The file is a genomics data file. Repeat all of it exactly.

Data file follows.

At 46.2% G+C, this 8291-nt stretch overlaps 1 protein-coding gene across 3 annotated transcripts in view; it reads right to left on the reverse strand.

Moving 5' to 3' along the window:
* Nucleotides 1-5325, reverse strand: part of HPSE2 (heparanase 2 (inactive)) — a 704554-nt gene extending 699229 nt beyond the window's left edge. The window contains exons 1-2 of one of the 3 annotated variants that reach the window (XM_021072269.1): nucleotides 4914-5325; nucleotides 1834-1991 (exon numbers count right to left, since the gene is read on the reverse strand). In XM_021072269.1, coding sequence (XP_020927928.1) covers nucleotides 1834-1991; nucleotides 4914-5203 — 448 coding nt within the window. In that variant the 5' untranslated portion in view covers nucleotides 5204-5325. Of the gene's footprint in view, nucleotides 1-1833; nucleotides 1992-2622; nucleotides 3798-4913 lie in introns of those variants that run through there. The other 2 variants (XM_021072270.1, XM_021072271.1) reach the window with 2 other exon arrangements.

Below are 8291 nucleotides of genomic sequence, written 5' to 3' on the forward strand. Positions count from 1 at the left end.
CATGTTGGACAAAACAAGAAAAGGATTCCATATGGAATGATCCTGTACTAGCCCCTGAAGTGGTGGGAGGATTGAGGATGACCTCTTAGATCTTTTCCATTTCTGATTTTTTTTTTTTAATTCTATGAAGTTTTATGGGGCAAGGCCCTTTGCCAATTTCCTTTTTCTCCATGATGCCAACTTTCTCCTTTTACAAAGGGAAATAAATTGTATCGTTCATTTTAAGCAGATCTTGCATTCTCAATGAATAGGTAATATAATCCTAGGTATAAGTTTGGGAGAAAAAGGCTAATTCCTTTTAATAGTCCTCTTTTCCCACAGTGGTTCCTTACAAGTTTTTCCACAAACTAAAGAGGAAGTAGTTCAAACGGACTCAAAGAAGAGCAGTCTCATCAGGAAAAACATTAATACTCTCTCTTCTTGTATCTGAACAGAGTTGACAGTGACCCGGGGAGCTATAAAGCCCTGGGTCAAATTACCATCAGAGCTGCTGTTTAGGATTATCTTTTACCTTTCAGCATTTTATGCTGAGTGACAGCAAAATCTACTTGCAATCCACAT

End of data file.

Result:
At 46.2% G+C, this 8291-nt stretch overlaps 1 protein-coding gene across 3 annotated transcripts in view; it reads right to left on the reverse strand.

Moving 5' to 3' along the window:
* Nucleotides 1-5325, reverse strand: part of HPSE2 (heparanase 2 (inactive)) — a 704554-nt gene extending 699229 nt beyond the window's left edge. The window contains exons 1-2 of one of the 3 annotated variants that reach the window (XM_021072269.1): nucleotides 4914-5325; nucleotides 1834-1991 (exon numbers count right to left, since the gene is read on the reverse strand). In XM_021072269.1, coding sequence (XP_020927928.1) covers nucleotides 1834-1991; nucleotides 4914-5203 — 448 coding nt within the window. In that variant the 5' untranslated portion in view covers nucleotides 5204-5325. Of the gene's footprint in view, nucleotides 1-1833; nucleotides 1992-2622; nucleotides 3798-4913 lie in introns of those variants that run through there. The other 2 variants (XM_021072270.1, XM_021072271.1) reach the window with 2 other exon arrangements.

Below are 8291 nucleotides of genomic sequence, written 5' to 3' on the forward strand. Positions count from 1 at the left end.
CATGTTGGACAAAACAAGAAAAGGATTCCATATGGAATGATCCTGTACTAGCCCCTGAAGTGGTGGGAGGATTGAGGATGACCTCTTAGATCTTTTCCATTTCTGATTTTTTTTTTTTAATTCTATGAAGTTTTATGGGGCAAGGCCCTTTGCCAATTTCCTTTTTCTCCATGATGCCAACTTTCTCCTTTTACAAAGGGAAATAAATTGTATCGTTCATTTTAAGCAGATCTTGCATTCTCAATGAATAGGTAATATAATCCTAGGTATAAGTTTGGGAGAAAAAGGCTAATTCCTTTTAATAGTCCTCTTTTCCCACAGTGGTTCCTTACAAGTTTTTCCACAAACTAAAGAGGAAGTAGTTCAAACGGACTCAAAGAAGAGCAGTCTCATCAGGAAAAACATTAATACTCTCTCTTCTTGTATCTGAACAGAGTTGACAGTGACCCGGGGAGCTATAAAGCCCTGGGTCAAATTACCATCAGAGCTGCTGTTTAGGATTATCTTTTACCTTTCAGCATTTTATGCTGAGTGACAGCAAAATCTACTTGCAATCCACAT